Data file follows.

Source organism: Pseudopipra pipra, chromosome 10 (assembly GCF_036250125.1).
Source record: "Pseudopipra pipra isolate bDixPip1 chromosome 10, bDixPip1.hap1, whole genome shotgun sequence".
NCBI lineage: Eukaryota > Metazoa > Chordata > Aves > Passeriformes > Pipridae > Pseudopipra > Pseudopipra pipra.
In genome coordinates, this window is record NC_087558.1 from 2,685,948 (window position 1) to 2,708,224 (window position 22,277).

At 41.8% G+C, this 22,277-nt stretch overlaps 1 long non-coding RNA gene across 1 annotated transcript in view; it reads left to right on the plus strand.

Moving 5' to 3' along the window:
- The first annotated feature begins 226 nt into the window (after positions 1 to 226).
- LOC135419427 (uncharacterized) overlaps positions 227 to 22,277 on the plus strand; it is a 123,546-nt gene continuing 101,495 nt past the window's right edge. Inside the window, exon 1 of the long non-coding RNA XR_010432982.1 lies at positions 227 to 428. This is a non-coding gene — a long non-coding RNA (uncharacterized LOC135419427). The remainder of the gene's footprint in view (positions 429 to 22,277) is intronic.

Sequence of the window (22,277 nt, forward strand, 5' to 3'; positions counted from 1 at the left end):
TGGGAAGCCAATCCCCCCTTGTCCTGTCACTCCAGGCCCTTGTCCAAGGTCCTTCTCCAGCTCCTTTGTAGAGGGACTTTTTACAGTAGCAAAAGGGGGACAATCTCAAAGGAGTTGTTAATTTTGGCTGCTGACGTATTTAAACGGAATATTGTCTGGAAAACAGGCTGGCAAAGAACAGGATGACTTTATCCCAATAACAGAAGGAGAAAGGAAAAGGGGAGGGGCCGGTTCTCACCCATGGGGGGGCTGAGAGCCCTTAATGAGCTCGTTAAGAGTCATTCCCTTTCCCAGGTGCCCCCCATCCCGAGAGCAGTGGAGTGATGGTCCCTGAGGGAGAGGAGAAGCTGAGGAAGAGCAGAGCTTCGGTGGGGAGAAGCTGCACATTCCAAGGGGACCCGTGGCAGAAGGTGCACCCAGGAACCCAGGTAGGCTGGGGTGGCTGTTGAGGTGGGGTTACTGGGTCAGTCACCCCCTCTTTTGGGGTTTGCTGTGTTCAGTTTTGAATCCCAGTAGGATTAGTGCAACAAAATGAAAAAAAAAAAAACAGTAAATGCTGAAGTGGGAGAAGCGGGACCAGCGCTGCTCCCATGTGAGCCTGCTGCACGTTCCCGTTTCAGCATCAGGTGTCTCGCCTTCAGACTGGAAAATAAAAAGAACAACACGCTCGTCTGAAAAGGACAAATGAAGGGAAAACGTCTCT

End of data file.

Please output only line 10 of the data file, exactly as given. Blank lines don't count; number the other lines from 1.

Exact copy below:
TGGGAAGCCAATCCCCCCTTGTCCTGTCACTCCAGGCCCTTGTCCAAGGTCCTTCTCCAGCTCCTTTGTAGAGGGACTTTTTACAGTAGCAAAAGGGGGACAATCTCAAAGGAGTTGTTAATTTTGGCTGCTGACGTATTTAAACGGAATATTGTCTGGAAAACAGGCTGGCAAAGAACAGGATGACTTTATCCCAATAACAGAAGGAGAAAGGAAAAGGGGAGGGGCCGGTTCTCACCCATGGGGGGGCTGAGAGCCCTTAATGAGCTCGTTAAGAGTCATTCCCTTTCCCAGGTGCCCCCCATCCCGAGAGCAGTGGAGTGATGGTCCCTGAGGGAGAGGAGAAGCTGAGGAAGAGCAGAGCTTCGGTGGGGAGAAGCTGCACATTCCAAGGGGACCCGTGGCAGAAGGTGCACCCAGGAACCCAGGTAGGCTGGGGTGGCTGTTGAGGTGGGGTTACTGGGTCAGTCACCCCCTCTTTTGGGGTTTGCTGTGTTCAGTTTTGAATCCCAGTAGGATTAGTGCAACAAAATGAAAAAAAAAAAAACAGTAAATGCTGAAGTGGGAGAAGCGGGACCAGCGCTGCTCCCATGTGAGCCTGCTGCACGTTCCCGTTTCAGCATCAGGTGTCTCGCCTTCAGACTGGAAAATAAAAAGAACAACACGCTCGTCTGAAAAGGACAAATGAAGGGAAAACGTCTCT